Tornadoes have their origins in thunderstorms. In the United States, meteorologists have learnt to watch for rain patterns with an "S" or "6" shape - indicative of a funnel cloud about to form, or already rotating. This usually happens along a storm front when large masses of cold dry air, fast-moving frigid dry air, and low-lying warm wet air collide.
The masses begin rotating, with the warm air trapped beneath, trying to rise, and the cold air trying to fall. If the twisting warm air punches a hole up through the cold air, the scene is set for a funnel cloud.
Generally, half of funnel clouds dissipate, but the others worsen, as the winds speed the funnel up. It tightens and extends down towards the ground. When it touches, the tornado is born.
Some have wind speeds of more than 250mph, and move across the ground at more than 50 mph. Their severity is measured against the 7-point Fujita scale, ranging from F0 to F6, the "inconceivable tornado" with winds of more than 370mph, which isn't expected to happen on Earth. Even F2s and F3s are killer tornados.Andy Yeatman, spokesman for the Meteorological Office, said: "[The Selsey] tornado was considerably more destructive than those we normally witness."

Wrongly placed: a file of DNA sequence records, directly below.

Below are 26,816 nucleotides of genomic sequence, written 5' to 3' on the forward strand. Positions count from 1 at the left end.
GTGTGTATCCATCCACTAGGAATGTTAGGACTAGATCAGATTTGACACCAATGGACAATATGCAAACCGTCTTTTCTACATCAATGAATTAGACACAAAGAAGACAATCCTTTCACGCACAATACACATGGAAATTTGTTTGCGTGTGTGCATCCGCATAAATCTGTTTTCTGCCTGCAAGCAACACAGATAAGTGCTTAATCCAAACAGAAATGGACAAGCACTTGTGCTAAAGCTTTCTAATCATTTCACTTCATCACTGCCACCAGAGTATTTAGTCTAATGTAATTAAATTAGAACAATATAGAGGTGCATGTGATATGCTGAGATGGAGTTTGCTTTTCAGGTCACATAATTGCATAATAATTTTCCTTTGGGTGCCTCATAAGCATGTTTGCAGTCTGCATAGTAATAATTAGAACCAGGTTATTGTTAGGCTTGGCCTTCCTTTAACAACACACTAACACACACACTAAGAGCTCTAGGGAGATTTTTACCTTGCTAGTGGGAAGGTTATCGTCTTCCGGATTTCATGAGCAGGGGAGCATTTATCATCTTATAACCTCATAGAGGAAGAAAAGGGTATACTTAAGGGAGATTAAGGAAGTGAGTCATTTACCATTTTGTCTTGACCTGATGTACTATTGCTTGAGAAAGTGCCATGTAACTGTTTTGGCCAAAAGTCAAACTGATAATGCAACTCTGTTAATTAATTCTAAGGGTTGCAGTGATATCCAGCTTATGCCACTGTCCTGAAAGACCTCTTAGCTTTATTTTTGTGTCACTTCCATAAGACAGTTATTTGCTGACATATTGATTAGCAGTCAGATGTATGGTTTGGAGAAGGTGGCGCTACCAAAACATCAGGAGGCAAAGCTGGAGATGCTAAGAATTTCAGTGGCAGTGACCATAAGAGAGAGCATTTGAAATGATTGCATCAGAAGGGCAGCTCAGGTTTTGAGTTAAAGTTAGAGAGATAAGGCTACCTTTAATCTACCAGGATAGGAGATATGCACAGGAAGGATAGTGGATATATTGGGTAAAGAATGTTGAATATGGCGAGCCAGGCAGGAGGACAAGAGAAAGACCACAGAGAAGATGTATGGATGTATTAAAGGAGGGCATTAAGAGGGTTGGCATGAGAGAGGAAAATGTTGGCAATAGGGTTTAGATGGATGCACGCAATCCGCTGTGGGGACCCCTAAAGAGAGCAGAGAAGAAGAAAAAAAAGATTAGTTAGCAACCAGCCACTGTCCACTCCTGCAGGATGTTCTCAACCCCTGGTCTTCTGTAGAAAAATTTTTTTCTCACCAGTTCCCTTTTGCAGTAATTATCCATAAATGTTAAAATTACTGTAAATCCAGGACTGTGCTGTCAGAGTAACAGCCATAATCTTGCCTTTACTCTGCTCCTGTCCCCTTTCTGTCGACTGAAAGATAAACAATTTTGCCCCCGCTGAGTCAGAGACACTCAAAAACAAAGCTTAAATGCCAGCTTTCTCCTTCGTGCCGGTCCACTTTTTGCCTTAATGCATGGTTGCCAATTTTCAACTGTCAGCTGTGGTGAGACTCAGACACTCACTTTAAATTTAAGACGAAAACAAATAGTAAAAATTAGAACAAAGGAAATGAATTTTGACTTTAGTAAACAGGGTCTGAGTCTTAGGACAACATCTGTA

The funnel core is the most vicious killer for anyone unlucky enough to be sucked into it: people are sandblasted to death by tiny debris.Reuse content